The Rules – UFC Manchester

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MMA is a proper sport, with a well defined and time tested set of rules. These rules are not malleable for certain situations or personal fan or promoter preference. To suggest otherwise is akin to literally moving the goalposts in a soccer game or allowing mulligans in professional golf.

However, a great many fans, promoters and journalists continue to display a casual ignorance or selective blindness towards these rules when it suits them, and few things

Two good examples popped up on yesterday’s UFC Manchester card.

Definition of a Grounded Opponent

The Ross Pearson vs. Melvin Guillard fight was curtailed early when Guillard knee’d Pearson in the head while he was getting up from a downed position. Referee Marc Goddard decided that at least one of the knees was an unintentional foul due to Pearson being downed and as the doctor advised that the fight be stopped due to Pearson being severely cut (32 stitches!) the bout was ruled a no contest,

This produced a backlash of a great many media sources and authorities declaring that the knees were legal as Pearson either put a hand down after the strike was thrown (the second, cut causing knee) and/or was on ‘two points of contact’ with the mat (the first knee.)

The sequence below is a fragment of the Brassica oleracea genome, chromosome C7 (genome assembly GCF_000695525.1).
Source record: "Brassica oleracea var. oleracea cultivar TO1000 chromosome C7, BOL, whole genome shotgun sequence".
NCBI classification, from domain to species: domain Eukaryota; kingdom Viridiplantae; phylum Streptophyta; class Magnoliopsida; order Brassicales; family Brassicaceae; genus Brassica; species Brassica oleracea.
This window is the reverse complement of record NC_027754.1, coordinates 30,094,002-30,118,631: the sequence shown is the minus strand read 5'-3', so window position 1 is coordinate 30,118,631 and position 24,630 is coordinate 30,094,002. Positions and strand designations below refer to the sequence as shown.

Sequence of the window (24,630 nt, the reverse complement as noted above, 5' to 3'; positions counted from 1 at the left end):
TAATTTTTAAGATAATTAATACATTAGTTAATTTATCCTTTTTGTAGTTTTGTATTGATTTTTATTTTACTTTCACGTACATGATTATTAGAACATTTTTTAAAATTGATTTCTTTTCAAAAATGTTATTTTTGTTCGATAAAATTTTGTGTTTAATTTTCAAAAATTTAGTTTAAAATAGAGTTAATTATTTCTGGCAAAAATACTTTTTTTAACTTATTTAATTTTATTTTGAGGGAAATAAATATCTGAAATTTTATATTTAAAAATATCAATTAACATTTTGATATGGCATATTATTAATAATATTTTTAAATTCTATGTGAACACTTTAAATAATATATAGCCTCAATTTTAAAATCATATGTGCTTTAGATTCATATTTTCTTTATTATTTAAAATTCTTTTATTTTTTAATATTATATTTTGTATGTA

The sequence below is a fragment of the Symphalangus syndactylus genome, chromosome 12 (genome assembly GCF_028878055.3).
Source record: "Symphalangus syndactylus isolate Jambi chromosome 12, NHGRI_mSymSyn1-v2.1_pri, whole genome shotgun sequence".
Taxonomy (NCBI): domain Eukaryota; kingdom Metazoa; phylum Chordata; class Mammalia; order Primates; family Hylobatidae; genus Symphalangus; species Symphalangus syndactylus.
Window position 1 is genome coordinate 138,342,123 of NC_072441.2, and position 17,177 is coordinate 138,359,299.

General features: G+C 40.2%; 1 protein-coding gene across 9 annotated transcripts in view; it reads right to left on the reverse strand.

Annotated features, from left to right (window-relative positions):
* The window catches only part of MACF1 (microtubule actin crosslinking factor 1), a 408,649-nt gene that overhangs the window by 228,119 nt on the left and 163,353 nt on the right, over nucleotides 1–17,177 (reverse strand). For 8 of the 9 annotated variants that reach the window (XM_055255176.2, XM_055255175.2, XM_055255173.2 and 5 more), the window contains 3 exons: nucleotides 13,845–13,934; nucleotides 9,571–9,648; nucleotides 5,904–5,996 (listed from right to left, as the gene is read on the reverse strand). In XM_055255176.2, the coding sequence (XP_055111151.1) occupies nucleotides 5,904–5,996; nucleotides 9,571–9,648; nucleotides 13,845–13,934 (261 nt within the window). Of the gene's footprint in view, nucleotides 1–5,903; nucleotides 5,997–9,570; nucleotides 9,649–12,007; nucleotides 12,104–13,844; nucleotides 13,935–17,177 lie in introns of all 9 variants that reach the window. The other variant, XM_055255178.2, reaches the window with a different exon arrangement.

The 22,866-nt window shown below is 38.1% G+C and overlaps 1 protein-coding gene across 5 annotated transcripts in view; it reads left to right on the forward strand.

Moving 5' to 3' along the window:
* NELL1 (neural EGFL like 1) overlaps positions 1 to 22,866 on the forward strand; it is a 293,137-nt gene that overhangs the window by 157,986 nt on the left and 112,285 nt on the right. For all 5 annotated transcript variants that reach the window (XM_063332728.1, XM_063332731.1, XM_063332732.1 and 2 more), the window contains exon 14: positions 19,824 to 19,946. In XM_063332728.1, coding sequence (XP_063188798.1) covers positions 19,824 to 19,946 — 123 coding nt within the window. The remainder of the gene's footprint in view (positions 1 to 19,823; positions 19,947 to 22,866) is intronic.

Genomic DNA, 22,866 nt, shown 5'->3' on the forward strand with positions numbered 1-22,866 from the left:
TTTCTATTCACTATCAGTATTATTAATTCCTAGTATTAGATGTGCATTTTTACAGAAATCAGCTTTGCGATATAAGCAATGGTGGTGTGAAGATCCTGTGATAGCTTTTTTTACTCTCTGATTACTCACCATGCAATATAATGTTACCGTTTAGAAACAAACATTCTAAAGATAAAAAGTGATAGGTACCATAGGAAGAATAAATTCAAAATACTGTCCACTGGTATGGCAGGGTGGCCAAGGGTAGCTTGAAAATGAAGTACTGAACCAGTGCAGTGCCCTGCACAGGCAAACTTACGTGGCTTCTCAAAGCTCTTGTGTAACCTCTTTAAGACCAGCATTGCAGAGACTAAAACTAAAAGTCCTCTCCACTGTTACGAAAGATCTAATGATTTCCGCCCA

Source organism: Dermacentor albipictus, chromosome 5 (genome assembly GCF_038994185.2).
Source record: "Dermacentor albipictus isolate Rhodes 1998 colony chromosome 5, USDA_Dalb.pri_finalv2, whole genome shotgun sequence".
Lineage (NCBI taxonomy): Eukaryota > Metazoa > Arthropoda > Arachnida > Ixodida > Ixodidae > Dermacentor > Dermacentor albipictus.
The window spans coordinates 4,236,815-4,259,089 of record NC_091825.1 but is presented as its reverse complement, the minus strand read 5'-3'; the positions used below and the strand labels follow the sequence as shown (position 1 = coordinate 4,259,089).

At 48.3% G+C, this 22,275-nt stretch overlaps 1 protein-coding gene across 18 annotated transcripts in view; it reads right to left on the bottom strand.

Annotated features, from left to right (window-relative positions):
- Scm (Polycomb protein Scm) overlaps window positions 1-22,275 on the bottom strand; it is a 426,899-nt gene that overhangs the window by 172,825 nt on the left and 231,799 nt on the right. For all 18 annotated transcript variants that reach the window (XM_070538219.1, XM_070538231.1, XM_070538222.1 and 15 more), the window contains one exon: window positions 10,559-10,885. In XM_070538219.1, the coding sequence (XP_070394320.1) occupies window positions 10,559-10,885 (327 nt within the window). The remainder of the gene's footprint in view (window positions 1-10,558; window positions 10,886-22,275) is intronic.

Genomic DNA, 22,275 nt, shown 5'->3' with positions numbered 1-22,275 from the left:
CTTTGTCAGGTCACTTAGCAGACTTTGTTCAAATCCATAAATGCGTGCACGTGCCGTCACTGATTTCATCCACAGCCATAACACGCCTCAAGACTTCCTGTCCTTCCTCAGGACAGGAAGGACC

Wrong.

The definition of a grounded opponent is that they have any part of their body aside from the SOLES of their feet in contact with the canvas. Now, this can entail a ‘third point of contact’ if they place a hand or finger on the mat, or it can include a knee down while one foot is placed properly.

As Guillard initiated the knees, Pearson’s right leg was front down on the canvas, and even as he lifted his knee, the front of his right foot was still on the mat. This means he was a grounded opponent for the duration of the exchange, as the front of the foot is not the sole of the foot.

Some might think that’s a fine hair to split, but have you ever tried controlling your posture, balance or motion from such a position? The first thing you need to do is put your second foot down properly.

These rules are about fighter safety and fairness and that takes precedence over the desire for a finish, a highlight reel moment, partisan concerns or the sight of blood.

If you are a fan of MMA, you’ll understand that. If you don’t, you’re in the category of the ‘just bleed’ fans we could do well without. What’s worse is if you’re willing to overlook rules and fighter safety because it means your preferred fighter gets the win.

That’s not sport.

Throwing In The Towel

On Saturday, we weren’t alone in kinda wishing the Rosi Sexton vs. Jessica Andrade fight would be stopped at any point from the middle of the second round (similar to the Velasquez-dos Santos fight the week before) as Rosi was taking a horrid beating and we didn’t see how that was going to change any time soon.